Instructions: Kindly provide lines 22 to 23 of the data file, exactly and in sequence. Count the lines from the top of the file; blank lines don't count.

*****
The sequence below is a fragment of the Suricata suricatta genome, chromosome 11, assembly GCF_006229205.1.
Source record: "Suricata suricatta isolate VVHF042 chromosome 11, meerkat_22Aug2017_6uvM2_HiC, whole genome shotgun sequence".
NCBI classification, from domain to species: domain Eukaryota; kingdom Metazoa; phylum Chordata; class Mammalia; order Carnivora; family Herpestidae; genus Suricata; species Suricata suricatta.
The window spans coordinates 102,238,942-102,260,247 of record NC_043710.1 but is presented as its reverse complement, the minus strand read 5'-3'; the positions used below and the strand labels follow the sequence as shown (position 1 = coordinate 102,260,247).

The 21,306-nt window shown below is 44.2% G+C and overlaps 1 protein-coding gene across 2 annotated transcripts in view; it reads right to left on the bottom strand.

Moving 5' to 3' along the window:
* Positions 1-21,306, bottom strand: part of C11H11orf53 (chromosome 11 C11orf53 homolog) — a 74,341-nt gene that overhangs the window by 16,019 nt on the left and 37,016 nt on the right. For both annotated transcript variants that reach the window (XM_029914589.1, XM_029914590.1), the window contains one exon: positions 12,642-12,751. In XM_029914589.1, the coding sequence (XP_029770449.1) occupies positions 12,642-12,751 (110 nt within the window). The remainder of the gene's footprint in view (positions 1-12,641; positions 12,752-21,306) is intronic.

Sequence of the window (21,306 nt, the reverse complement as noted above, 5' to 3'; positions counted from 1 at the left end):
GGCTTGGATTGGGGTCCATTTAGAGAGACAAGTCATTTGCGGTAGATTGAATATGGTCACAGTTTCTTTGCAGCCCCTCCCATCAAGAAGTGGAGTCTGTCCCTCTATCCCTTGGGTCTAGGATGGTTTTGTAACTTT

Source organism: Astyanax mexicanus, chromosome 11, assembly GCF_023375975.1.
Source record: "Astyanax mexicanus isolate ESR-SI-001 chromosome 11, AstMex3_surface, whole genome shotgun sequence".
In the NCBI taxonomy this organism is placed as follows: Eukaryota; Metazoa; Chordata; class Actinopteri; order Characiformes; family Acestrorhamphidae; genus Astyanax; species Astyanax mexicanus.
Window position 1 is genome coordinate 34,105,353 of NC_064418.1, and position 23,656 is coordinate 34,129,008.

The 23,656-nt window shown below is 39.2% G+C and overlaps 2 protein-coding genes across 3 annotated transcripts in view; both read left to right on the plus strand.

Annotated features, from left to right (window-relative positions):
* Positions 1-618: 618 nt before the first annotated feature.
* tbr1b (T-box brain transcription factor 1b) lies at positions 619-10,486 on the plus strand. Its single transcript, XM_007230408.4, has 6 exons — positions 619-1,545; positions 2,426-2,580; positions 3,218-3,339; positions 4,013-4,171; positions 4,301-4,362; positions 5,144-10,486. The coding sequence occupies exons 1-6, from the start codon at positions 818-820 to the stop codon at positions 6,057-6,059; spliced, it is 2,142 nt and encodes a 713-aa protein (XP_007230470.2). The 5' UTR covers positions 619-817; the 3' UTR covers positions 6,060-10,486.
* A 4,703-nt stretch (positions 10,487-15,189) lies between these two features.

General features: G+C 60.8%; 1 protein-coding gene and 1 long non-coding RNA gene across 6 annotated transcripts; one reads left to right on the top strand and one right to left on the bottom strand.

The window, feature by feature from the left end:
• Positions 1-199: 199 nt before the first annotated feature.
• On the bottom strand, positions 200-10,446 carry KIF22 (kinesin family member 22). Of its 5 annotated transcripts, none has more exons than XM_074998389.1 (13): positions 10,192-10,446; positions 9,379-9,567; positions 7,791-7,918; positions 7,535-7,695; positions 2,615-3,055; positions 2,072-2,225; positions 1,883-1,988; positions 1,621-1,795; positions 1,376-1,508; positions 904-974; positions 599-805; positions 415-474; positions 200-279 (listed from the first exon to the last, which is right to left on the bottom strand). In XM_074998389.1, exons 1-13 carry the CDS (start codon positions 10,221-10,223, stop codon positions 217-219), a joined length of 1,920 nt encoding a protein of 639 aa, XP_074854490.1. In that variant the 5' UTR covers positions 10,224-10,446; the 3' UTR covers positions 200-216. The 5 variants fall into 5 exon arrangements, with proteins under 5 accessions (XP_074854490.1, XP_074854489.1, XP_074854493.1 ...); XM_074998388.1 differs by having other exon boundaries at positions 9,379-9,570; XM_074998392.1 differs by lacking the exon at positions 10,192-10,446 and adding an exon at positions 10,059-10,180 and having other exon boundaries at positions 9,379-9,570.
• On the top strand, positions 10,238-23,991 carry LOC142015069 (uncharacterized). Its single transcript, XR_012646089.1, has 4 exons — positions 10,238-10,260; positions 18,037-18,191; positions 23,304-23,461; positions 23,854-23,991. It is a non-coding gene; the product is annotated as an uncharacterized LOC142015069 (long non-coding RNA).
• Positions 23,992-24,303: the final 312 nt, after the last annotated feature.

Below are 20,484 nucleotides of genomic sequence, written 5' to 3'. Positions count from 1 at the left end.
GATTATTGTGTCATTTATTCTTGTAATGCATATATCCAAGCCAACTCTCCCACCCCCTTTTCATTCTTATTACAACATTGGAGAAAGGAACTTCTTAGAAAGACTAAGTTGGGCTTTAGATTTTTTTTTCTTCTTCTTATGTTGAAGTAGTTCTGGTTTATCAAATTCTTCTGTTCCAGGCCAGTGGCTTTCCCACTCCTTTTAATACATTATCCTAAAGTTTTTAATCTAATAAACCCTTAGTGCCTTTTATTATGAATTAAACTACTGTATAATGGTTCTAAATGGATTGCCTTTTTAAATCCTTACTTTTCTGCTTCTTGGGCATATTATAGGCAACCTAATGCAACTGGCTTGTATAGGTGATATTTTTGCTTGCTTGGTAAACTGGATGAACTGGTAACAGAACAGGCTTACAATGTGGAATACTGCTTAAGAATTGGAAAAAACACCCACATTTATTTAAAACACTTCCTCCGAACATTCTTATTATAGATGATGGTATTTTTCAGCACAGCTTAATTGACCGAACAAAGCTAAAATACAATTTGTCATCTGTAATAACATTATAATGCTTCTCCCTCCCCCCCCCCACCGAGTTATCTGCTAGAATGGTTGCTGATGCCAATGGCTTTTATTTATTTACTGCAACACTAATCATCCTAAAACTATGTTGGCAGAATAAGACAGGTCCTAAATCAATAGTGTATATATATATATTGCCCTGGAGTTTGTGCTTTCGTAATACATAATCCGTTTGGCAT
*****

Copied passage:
• On the bottom strand, positions 200-10,446 carry KIF22 (kinesin family member 22). Of its 5 annotated transcripts, none has more exons than XM_074998389.1 (13): positions 10,192-10,446; positions 9,379-9,567; positions 7,791-7,918; positions 7,535-7,695; positions 2,615-3,055; positions 2,072-2,225; positions 1,883-1,988; positions 1,621-1,795; positions 1,376-1,508; positions 904-974; positions 599-805; positions 415-474; positions 200-279 (listed from the first exon to the last, which is right to left on the bottom strand). In XM_074998389.1, exons 1-13 carry the CDS (start codon positions 10,221-10,223, stop codon positions 217-219), a joined length of 1,920 nt encoding a protein of 639 aa, XP_074854490.1. In that variant the 5' UTR covers positions 10,224-10,446; the 3' UTR covers positions 200-216. The 5 variants fall into 5 exon arrangements, with proteins under 5 accessions (XP_074854490.1, XP_074854489.1, XP_074854493.1 ...); XM_074998388.1 differs by having other exon boundaries at positions 9,379-9,570; XM_074998392.1 differs by lacking the exon at positions 10,192-10,446 and adding an exon at positions 10,059-10,180 and having other exon boundaries at positions 9,379-9,570.
• On the top strand, positions 10,238-23,991 carry LOC142015069 (uncharacterized). Its single transcript, XR_012646089.1, has 4 exons — positions 10,238-10,260; positions 18,037-18,191; positions 23,304-23,461; positions 23,854-23,991. It is a non-coding gene; the product is annotated as an uncharacterized LOC142015069 (long non-coding RNA).